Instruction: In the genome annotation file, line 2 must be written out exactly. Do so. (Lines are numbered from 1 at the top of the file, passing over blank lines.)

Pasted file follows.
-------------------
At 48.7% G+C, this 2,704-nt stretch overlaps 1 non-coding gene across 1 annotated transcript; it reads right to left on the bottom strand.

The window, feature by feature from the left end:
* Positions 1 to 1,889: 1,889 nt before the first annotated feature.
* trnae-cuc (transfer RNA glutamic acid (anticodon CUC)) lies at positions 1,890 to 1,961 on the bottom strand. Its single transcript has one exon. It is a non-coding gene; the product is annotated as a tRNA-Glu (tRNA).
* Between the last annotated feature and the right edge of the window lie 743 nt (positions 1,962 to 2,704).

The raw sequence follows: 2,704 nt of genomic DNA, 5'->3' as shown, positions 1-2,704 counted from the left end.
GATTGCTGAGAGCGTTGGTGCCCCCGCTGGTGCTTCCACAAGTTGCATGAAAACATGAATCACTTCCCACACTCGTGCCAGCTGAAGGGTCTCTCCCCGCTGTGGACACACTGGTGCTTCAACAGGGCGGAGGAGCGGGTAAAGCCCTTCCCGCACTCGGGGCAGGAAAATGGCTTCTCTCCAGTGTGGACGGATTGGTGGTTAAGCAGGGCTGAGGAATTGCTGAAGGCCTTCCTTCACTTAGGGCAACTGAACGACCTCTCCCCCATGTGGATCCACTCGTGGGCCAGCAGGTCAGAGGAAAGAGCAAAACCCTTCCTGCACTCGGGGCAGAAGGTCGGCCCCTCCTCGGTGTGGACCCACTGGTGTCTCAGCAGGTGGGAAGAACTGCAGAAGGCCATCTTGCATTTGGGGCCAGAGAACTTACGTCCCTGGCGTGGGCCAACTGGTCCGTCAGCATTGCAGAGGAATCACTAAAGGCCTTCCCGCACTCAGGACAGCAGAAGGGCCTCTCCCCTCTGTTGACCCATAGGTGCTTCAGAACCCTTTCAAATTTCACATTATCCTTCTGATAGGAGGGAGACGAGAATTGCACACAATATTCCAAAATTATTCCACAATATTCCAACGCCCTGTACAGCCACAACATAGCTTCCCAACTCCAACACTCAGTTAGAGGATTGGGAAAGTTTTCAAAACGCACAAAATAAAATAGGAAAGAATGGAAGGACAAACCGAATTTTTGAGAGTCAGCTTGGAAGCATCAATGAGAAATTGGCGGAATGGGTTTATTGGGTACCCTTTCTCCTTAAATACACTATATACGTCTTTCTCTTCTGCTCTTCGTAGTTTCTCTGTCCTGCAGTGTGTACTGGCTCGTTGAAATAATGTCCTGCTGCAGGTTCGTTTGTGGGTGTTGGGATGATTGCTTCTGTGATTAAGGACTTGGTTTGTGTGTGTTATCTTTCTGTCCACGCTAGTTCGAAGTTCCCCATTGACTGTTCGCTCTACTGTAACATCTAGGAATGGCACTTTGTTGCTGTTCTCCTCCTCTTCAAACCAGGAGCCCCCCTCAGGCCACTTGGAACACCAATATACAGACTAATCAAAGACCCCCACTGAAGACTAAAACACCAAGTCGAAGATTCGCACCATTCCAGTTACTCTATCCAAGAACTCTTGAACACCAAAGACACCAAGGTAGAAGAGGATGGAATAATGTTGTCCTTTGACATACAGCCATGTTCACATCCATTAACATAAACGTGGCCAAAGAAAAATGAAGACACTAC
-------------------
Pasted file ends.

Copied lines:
The window, feature by feature from the left end: